819 F2d 277 Federal Data Corporation v. Sms Data Products Group Inc

819 F.2d 277

34 Cont.Cas.Fed. (CCH) 75,284


Appeal Nos. 87-1247, 87-1248.

United States Court of Appeals,
Federal Circuit.

Decided April 21, 1987.
Unpublished Order Issued April 22, 1987.
Published Order Issued May 19, 1987.

Robert E. Lieblich, Spriggs, Bode & Hollingsworth, Washington, D.C., for appellant.

Forrest A. Hainline, III, Swidler & Berlin, Washington, D.C., for appellee SMS Data Corp.

Eric Miller, Commercial Litigation Branch, Dept. of Justice, Washington, D.C., for the U.S.

Before DAVIS, SMITH and NIES, Circuit Judges.


DAVIS, Circuit Judge.

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Appellant Federal Data Corporation (FDC) and appellee SMS Data Products Group, Inc. (SMS) jointly move for voluntary dismissal of their appeal and cross-appeal filed on February 27, 1987 and request that the court direct the General Services Board of Contract Appeals (Board) to dismiss SMS's protest in accordance with the parties' January 20, 1987 settlement agreement. The Environmental Protection Agency (EPA), respondent before the Board and party to the settlement agreement, supports the joint motion for dismissal. Systems Management American Corporation (SMAC) moves to intervene or, in the alternative, to appear as amicus curiae. FDC and SMS vigorously oppose intervention or appearance as amicus. SMAC, which was directed by the court to respond to the joint motion, opposes the motion for voluntary dismissal.



On July 8, 1986, SMS filed a protest with the Board protesting the contract awarded by EPA to FDC. The Board on December 3, 1986, issued a decision prohibiting further performance of the contract by FDC, but also refusing to direct EPA to award the contract to SMS. FDC and SMS appealed and cross-appealed from the Board's decision. Shortly thereafter, SMS and EPA entered into a settlement agreement whereby EPA agreed to pay SMS a certain amount of money and SMS agreed to withdraw its appeal. FDC and SMS both moved this court to dismiss their appeals without prejudice, and on January 20, 1987, this court so dismissed.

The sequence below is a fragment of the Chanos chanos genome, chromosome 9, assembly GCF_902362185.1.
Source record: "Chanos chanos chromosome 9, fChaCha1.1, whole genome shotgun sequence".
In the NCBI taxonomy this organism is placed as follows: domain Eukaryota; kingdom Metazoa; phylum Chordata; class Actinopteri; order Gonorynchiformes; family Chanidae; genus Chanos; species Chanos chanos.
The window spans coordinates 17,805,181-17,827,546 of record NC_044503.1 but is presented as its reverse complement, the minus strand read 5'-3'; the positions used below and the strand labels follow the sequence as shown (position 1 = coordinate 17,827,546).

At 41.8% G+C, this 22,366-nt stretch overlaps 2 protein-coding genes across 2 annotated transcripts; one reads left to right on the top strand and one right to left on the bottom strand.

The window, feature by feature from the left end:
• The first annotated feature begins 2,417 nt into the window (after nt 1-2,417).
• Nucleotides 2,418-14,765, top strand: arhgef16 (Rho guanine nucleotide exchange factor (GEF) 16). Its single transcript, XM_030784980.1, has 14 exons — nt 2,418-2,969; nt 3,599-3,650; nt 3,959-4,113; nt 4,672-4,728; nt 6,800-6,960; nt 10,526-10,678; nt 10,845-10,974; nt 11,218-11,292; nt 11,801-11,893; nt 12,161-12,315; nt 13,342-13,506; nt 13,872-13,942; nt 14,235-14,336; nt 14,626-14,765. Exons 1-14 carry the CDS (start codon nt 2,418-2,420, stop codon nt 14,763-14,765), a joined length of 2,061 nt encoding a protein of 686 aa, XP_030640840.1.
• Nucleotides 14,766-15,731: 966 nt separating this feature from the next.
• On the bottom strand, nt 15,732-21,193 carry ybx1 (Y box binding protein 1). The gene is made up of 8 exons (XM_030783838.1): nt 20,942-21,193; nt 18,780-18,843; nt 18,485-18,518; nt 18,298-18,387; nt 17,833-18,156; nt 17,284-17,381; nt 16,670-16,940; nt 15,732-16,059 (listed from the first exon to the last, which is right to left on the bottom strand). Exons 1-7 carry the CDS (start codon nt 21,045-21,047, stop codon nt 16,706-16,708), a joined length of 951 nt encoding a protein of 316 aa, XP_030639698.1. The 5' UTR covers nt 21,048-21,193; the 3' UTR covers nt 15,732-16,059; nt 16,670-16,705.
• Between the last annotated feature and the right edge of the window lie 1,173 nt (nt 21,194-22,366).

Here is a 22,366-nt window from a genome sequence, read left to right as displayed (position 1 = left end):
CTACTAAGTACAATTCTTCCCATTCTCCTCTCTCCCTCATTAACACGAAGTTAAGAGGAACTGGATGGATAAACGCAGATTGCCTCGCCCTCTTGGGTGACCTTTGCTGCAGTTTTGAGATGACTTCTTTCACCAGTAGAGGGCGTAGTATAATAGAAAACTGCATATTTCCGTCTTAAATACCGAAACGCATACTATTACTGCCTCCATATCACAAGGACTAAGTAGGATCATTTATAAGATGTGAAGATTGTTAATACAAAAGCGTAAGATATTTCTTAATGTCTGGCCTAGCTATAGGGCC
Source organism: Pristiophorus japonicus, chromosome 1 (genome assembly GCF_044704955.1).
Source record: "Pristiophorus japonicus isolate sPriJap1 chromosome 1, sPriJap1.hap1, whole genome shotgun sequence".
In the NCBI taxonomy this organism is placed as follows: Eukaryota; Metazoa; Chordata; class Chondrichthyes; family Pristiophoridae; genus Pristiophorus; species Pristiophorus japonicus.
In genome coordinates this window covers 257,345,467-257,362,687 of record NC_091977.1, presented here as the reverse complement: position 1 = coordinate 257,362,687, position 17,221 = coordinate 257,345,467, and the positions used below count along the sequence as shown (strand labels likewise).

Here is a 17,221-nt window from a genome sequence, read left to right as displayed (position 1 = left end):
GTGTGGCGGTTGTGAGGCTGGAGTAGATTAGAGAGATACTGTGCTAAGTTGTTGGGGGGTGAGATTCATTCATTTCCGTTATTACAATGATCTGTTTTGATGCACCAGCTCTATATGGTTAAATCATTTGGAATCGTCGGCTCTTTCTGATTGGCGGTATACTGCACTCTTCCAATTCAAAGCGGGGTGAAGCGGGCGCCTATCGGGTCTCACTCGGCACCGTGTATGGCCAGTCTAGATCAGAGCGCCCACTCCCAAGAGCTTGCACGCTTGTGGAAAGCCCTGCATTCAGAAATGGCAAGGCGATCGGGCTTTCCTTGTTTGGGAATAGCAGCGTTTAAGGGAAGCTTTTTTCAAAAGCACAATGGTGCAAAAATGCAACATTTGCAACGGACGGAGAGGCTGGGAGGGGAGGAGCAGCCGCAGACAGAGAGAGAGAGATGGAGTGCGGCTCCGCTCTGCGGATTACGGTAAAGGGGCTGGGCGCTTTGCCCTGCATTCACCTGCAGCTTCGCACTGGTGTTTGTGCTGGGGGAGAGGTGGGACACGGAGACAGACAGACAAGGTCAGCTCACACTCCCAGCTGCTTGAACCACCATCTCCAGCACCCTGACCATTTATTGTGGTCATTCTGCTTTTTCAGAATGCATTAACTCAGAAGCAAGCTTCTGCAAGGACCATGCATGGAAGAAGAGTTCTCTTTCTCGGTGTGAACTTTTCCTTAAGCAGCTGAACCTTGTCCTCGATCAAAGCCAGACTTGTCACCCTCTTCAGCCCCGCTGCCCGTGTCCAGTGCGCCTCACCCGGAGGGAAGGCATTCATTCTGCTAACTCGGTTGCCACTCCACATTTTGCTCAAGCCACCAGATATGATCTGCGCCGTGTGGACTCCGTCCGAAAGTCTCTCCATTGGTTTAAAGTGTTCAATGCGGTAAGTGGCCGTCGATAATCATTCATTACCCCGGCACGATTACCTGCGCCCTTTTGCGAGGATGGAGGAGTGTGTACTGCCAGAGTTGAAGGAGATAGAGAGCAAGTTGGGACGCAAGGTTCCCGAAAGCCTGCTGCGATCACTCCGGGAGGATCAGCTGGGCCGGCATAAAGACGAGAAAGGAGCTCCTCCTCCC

Subsequent to the voluntary dismissal of the appeal and cross-appeal, FDC, SMS and EPA jointly moved the Board for an order dismissing SMS's protest. Because the Board had not acted on the motion, FDC and SMS re-noticed (on February 27, 1987) their appeals to the court and then promptly moved for voluntary dismissal based on the settlement agreement and conditioned upon the court directing the Board to dismiss SMS's protest.


On March 2, 1987, the Board, in a two-to-one decision, denied the joint motion to dismiss:


The policy which strongly favors the settlement of cases so as to put an end to litigation does not require a tribunal to accept a settlement agreement when vacatur is not equitable and would contravene other important public policy considerations. This settlement agreement prompts us to exercise discretion. A balancing of the interests compels us to leave in place the decision of December 3, 1986, with the relief therein set forth. Were we to agree to the motion, we would authorize the EPA to continue with its improperly awarded contract while paying the nominally prevailing protester a substantial sum out of United States Government funds. To permit such actions would turn the Brooks Act procurement and protest process on its head and would disregard specific congressional intent to protect the public interest by preventing agencies from running slipshod over statutes and regulations.


March 2, 1987 Board Opinion at 2. The Board also allowed SMAC to appear as amicus curiae. SMAC was an unsuccessful offeror on the protested contract who did not seek to protest or to intervene in the Board's proceeding within the Board's established time limits. SMAC sought to intervene in the Board's proceeding after the Board's final decision and while an appeal to this court was pending. SMAC is the only party who opposed the joint motion before the Board.